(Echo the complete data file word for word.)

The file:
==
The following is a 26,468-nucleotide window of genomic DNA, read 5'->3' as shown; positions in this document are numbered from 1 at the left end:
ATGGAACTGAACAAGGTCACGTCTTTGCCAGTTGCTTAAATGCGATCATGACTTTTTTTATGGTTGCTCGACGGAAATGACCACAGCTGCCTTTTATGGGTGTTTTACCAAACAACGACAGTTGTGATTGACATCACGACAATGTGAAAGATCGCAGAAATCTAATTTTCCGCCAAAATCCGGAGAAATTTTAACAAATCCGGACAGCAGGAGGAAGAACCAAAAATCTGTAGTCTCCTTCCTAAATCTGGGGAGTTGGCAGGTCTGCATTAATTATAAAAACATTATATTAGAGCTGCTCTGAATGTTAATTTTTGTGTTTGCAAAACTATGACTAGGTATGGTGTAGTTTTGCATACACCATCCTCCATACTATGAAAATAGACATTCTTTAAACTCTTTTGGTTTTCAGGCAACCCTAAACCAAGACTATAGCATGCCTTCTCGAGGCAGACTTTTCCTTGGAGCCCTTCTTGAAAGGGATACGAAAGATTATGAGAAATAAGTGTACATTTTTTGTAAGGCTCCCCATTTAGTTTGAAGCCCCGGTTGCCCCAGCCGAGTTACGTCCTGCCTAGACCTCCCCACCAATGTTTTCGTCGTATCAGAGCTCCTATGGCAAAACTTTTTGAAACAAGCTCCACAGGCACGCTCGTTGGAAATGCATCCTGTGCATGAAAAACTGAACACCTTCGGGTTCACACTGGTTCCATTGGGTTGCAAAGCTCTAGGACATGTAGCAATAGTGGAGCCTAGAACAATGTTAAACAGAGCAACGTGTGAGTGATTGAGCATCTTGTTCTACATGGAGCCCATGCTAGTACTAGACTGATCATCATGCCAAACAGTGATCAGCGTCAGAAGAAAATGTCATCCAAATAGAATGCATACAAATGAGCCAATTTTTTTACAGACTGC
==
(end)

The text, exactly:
The following is a 26,468-nucleotide window of genomic DNA, read 5'->3' as shown; positions in this document are numbered from 1 at the left end:
ATGGAACTGAACAAGGTCACGTCTTTGCCAGTTGCTTAAATGCGATCATGACTTTTTTTATGGTTGCTCGACGGAAATGACCACAGCTGCCTTTTATGGGTGTTTTACCAAACAACGACAGTTGTGATTGACATCACGACAATGTGAAAGATCGCAGAAATCTAATTTTCCGCCAAAATCCGGAGAAATTTTAACAAATCCGGACAGCAGGAGGAAGAACCAAAAATCTGTAGTCTCCTTCCTAAATCTGGGGAGTTGGCAGGTCTGCATTAATTATAAAAACATTATATTAGAGCTGCTCTGAATGTTAATTTTTGTGTTTGCAAAACTATGACTAGGTATGGTGTAGTTTTGCATACACCATCCTCCATACTATGAAAATAGACATTCTTTAAACTCTTTTGGTTTTCAGGCAACCCTAAACCAAGACTATAGCATGCCTTCTCGAGGCAGACTTTTCCTTGGAGCCCTTCTTGAAAGGGATACGAAAGATTATGAGAAATAAGTGTACATTTTTTGTAAGGCTCCCCATTTAGTTTGAAGCCCCGGTTGCCCCAGCCGAGTTACGTCCTGCCTAGACCTCCCCACCAATGTTTTCGTCGTATCAGAGCTCCTATGGCAAAACTTTTTGAAACAAGCTCCACAGGCACGCTCGTTGGAAATGCATCCTGTGCATGAAAAACTGAACACCTTCGGGTTCACACTGGTTCCATTGGGTTGCAAAGCTCTAGGACATGTAGCAATAGTGGAGCCTAGAACAATGTTAAACAGAGCAACGTGTGAGTGATTGAGCATCTTGTTCTACATGGAGCCCATGCTAGTACTAGACTGATCATCATGCCAAACAGTGATCAGCGTCAGAAGAAAATGTCATCCAAATAGAATGCATACAAATGAGCCAATTTTTTTACAGACTGC